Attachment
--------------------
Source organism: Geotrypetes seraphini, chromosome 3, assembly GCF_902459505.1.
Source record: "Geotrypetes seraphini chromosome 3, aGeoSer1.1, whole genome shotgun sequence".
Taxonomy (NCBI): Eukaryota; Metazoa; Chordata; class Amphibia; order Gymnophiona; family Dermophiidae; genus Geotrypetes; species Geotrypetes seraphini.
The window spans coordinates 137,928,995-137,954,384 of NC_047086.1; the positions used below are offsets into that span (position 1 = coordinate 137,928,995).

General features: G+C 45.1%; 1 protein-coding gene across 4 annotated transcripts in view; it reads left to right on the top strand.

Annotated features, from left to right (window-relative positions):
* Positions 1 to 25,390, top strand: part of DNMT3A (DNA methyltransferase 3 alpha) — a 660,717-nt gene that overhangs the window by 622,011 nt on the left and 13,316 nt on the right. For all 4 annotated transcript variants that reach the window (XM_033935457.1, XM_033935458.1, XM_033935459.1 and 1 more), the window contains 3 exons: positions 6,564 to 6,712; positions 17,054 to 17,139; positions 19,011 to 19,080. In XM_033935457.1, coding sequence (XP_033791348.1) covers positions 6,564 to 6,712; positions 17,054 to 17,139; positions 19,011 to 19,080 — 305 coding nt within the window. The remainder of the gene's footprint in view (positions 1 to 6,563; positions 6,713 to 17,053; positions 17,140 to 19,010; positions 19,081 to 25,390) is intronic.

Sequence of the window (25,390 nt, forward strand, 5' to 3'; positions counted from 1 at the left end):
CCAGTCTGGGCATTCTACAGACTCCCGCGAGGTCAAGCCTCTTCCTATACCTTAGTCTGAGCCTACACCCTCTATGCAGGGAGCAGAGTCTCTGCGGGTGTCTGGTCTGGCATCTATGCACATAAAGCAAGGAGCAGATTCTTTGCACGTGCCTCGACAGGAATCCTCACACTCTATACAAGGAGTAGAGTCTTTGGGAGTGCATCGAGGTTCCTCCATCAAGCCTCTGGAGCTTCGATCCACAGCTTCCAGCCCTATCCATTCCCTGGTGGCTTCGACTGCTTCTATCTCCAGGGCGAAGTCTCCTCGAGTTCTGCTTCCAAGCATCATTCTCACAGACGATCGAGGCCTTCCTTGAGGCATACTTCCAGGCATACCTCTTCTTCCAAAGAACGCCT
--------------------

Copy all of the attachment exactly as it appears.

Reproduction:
Source organism: Geotrypetes seraphini, chromosome 3, assembly GCF_902459505.1.
Source record: "Geotrypetes seraphini chromosome 3, aGeoSer1.1, whole genome shotgun sequence".
Taxonomy (NCBI): Eukaryota; Metazoa; Chordata; class Amphibia; order Gymnophiona; family Dermophiidae; genus Geotrypetes; species Geotrypetes seraphini.
The window spans coordinates 137,928,995-137,954,384 of NC_047086.1; the positions used below are offsets into that span (position 1 = coordinate 137,928,995).

General features: G+C 45.1%; 1 protein-coding gene across 4 annotated transcripts in view; it reads left to right on the top strand.

Annotated features, from left to right (window-relative positions):
* Positions 1 to 25,390, top strand: part of DNMT3A (DNA methyltransferase 3 alpha) — a 660,717-nt gene that overhangs the window by 622,011 nt on the left and 13,316 nt on the right. For all 4 annotated transcript variants that reach the window (XM_033935457.1, XM_033935458.1, XM_033935459.1 and 1 more), the window contains 3 exons: positions 6,564 to 6,712; positions 17,054 to 17,139; positions 19,011 to 19,080. In XM_033935457.1, coding sequence (XP_033791348.1) covers positions 6,564 to 6,712; positions 17,054 to 17,139; positions 19,011 to 19,080 — 305 coding nt within the window. The remainder of the gene's footprint in view (positions 1 to 6,563; positions 6,713 to 17,053; positions 17,140 to 19,010; positions 19,081 to 25,390) is intronic.

Sequence of the window (25,390 nt, forward strand, 5' to 3'; positions counted from 1 at the left end):
CCAGTCTGGGCATTCTACAGACTCCCGCGAGGTCAAGCCTCTTCCTATACCTTAGTCTGAGCCTACACCCTCTATGCAGGGAGCAGAGTCTCTGCGGGTGTCTGGTCTGGCATCTATGCACATAAAGCAAGGAGCAGATTCTTTGCACGTGCCTCGACAGGAATCCTCACACTCTATACAAGGAGTAGAGTCTTTGGGAGTGCATCGAGGTTCCTCCATCAAGCCTCTGGAGCTTCGATCCACAGCTTCCAGCCCTATCCATTCCCTGGTGGCTTCGACTGCTTCTATCTCCAGGGCGAAGTCTCCTCGAGTTCTGCTTCCAAGCATCATTCTCACAGACGATCGAGGCCTTCCTTGAGGCATACTTCCAGGCATACCTCTTCTTCCAAAGAACGCCT